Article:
A fun rhyming story of young Roger, a boy who is thrilled with just about everything around him. However, marveling and the wondrousness of the world aften makes him late. Eventually his parents learn to appreciate their "fabulous" son!

This picture book is often touted as geared toward children in the LGBTQ community. I see where it could be useful but it absolutely should not be avoided for public storytime use. They rhythmic rhyming in this book is wonderful. And children will enjoy helping yo
...more
Ezekiel
I assumed this would be more explicitly gay in theme, or perhaps veiled but in a consistent way throughout. And having the parents say "now you go straight, straight to class" at the beginning certainly seemed to be holding that up. Instead I found myself disappointed to realize that it was some veiled references to gay identities but inconsistent ones.

So just don't read this hoping it'll be very gay and you'll probably be good (and perhaps even like it 4 or 5 stars worth.
Gabrielle Zastrow
Jan 14, 2014 Gabrielle Zastrow rated it liked it
This book is excellent for teaching kids to NOT use the same, old, boring word over and over and over again. In other words, word choice. It also helped us to know how authors can use the art of repetition TOO much in their writing because it will bore the reader. That was the reason why so many students gave points off, because of the overuse of repetition, but many of us thought the book was "FABULOUS!"
Sumayyah France
Mar 04, 2015 Sumayyah France rated it it was amazing
Newman writes about a little boy named Roger who enjoys taking time to observe the beauty of life and how fabulous things truly are. His parents on the other hand don’t believe that he should view life in the manner that he has been and he should see things the way that they do. He doesn’t want to stop seeing the world for the greatness that it is and he wants to continue to stop and smell the roses every chance he gets.
Camden
Jan 23, 2012 Camden rated it really liked it
Recommends it for: parents, grandparents, happy people
Wonderful little children's book about loving the world and yourself. The message of the book is made quite clear through the actions of the fabulous boy, Roger; you can't pretend to be something you're not and you're much happier not doing so anyway. Great illustrations and rhymes (very good rhythm!)
Heidi-Marie
Fun rhyming in the story. Upbeat and cheerful. And the boy reminds me of the roommate I had who loved the word fabulous. The message is great and perfect for the Book Time theme. Something about the pictures and their colors hurts my eyes. And it might seem a bit more for the younger audience. One to book talk or hold till then end if there is time for another.
Matthew
Dec 06, 2011 Matthew rated it really liked it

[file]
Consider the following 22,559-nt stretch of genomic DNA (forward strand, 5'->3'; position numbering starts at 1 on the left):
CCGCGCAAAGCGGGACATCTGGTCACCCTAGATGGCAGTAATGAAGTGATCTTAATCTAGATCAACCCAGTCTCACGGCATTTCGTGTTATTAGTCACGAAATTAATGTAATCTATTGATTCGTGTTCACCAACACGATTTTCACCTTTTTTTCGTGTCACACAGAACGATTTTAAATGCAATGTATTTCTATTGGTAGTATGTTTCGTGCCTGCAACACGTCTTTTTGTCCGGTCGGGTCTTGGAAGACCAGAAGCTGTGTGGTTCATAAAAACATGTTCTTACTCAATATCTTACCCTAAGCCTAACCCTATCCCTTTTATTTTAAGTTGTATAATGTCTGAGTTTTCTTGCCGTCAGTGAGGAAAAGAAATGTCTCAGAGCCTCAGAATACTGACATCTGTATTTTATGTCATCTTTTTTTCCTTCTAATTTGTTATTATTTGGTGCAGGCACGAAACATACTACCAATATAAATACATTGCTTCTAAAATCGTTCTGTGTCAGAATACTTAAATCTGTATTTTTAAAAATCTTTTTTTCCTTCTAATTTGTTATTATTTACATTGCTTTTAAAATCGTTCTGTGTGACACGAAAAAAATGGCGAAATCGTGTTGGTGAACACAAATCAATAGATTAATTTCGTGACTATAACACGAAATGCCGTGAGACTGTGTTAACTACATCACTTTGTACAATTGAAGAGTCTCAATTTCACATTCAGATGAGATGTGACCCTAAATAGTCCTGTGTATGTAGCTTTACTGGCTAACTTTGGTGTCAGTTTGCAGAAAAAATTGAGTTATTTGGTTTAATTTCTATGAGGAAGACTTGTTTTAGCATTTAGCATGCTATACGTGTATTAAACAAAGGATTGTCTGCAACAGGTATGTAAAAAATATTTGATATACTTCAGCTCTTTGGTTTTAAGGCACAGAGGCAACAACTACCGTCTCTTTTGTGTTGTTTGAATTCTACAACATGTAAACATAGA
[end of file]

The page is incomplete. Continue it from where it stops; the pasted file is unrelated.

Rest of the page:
I read this and laughed most of the time. My wife read it and couldn't help laughing. This boy was a little unusual and yet the book is great for adjective use. I can picture reading this just before a talk about overused words. Fabulous isn't exactly the most common overused word, but for this kid it was.
Lisa C
Mar 19, 2015 Lisa C rated it liked it
Shelves: picture-book
Not as overtly LGBT as Newman's other titles, the strength of this book is that it's a tale of a boy who finds wonder and enjoyment in everything around him. In fact, only an adult expectation of any other themes can turn it into anything else. In short, it's a nice book about a boy who loves the world around him.
Kallie Krammes
Sep 10, 2015 Kallie Krammes rated it really liked it
Shelves: picture-book, poetry
This is a really fun book. If a teacher wants to teach the kids how to write poetry this is a wonderful book to do that with. I would recommend this book also for the use of adjectives, there are some great adjectives in this book.
Lori
Nov 11, 2012 Lori rated it it was amazing
A must!!
dearlittledeer
Feb 25, 2010 dearlittledeer rated it it was ok
Two-and-a-half stars.
Sherie
May 19, 2008 Sherie rated it really liked it
I loved the rhyming!
Garren
Jan 30, 2016 Garren rated it liked it
Catchy enthusiasm! Improved vocabulary towards the end.
Sarah
Sep 18, 2010 Sarah rated it really liked it
Shelves: picturebooks, lbgtq
Fabulous! A little boy who cannot be contained, eagerly exploring the fabulous world around him despite everyone's efforts to convince him to be restrained and demure.
Daniel Zielske
Mar 21, 2015 Daniel Zielske rated it really liked it
"The Boy Who Cried Fabulous" teaches us many lessons about observation, acceptance and creativity, not to mention it's fun to read and take in all the details in the illustrations.
Kimberly
Dec 16, 2016 Kimberly rated it it was amazing
Fabulous!
Angela
Oct 26, 2009 Angela rated it really liked it
Another great read. This book is full of fabulous words and catchy ryhmes. We enjoyed the story about Roger very much.
Vivian
Apr 24, 2012 Vivian rated it liked it
Shelves: picture-books
We had to buy this for my daughter, who also says FABULOUS!
Mckinley
Jul 15, 2011 Mckinley rated it liked it  ·  review of another edition
Shelves: picture
He has a good vocabulary.
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Lesléa Newman (born 1955, Brooklyn, NY) is the author of over 50 books including Heather Has Two Mommies, A Letter To Harvey Milk, Writing From The Heart, In Every Laugh a Tear, The Femme Mystique, Still Life with Buddy, Fat Chance and Out of the Closet and Nothing to Wear.
She has received many literary awards including Poetry Fellowships from the Massachusetts Artists Fellowship Foundation and th